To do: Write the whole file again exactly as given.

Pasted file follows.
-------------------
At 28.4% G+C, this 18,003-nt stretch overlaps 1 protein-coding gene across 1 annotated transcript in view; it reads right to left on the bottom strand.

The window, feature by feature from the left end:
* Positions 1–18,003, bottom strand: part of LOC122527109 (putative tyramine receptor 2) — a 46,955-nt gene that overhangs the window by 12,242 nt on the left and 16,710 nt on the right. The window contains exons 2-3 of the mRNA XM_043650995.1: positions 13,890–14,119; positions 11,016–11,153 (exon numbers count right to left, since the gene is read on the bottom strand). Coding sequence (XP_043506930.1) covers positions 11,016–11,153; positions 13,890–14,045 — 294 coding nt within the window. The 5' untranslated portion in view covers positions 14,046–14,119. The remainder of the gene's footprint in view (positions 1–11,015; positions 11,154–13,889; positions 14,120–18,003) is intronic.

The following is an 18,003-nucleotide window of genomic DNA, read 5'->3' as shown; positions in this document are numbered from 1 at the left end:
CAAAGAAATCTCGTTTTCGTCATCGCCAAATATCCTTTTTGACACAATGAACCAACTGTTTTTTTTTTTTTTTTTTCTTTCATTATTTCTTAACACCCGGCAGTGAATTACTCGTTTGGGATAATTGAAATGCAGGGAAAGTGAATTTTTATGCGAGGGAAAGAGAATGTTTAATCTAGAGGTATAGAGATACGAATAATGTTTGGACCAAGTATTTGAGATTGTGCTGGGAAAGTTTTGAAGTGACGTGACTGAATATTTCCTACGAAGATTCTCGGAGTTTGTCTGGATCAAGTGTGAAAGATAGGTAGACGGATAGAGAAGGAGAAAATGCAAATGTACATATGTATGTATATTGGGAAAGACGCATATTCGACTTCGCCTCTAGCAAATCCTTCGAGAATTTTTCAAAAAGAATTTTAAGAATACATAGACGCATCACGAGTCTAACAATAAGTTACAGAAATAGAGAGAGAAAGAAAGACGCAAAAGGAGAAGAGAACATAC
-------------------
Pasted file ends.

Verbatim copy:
At 28.4% G+C, this 18,003-nt stretch overlaps 1 protein-coding gene across 1 annotated transcript in view; it reads right to left on the bottom strand.

The window, feature by feature from the left end:
* Positions 1–18,003, bottom strand: part of LOC122527109 (putative tyramine receptor 2) — a 46,955-nt gene that overhangs the window by 12,242 nt on the left and 16,710 nt on the right. The window contains exons 2-3 of the mRNA XM_043650995.1: positions 13,890–14,119; positions 11,016–11,153 (exon numbers count right to left, since the gene is read on the bottom strand). Coding sequence (XP_043506930.1) covers positions 11,016–11,153; positions 13,890–14,045 — 294 coding nt within the window. The 5' untranslated portion in view covers positions 14,046–14,119. The remainder of the gene's footprint in view (positions 1–11,015; positions 11,154–13,889; positions 14,120–18,003) is intronic.

The following is an 18,003-nucleotide window of genomic DNA, read 5'->3' as shown; positions in this document are numbered from 1 at the left end:
CAAAGAAATCTCGTTTTCGTCATCGCCAAATATCCTTTTTGACACAATGAACCAACTGTTTTTTTTTTTTTTTTTTCTTTCATTATTTCTTAACACCCGGCAGTGAATTACTCGTTTGGGATAATTGAAATGCAGGGAAAGTGAATTTTTATGCGAGGGAAAGAGAATGTTTAATCTAGAGGTATAGAGATACGAATAATGTTTGGACCAAGTATTTGAGATTGTGCTGGGAAAGTTTTGAAGTGACGTGACTGAATATTTCCTACGAAGATTCTCGGAGTTTGTCTGGATCAAGTGTGAAAGATAGGTAGACGGATAGAGAAGGAGAAAATGCAAATGTACATATGTATGTATATTGGGAAAGACGCATATTCGACTTCGCCTCTAGCAAATCCTTCGAGAATTTTTCAAAAAGAATTTTAAGAATACATAGACGCATCACGAGTCTAACAATAAGTTACAGAAATAGAGAGAGAAAGAAAGACGCAAAAGGAGAAGAGAACATAC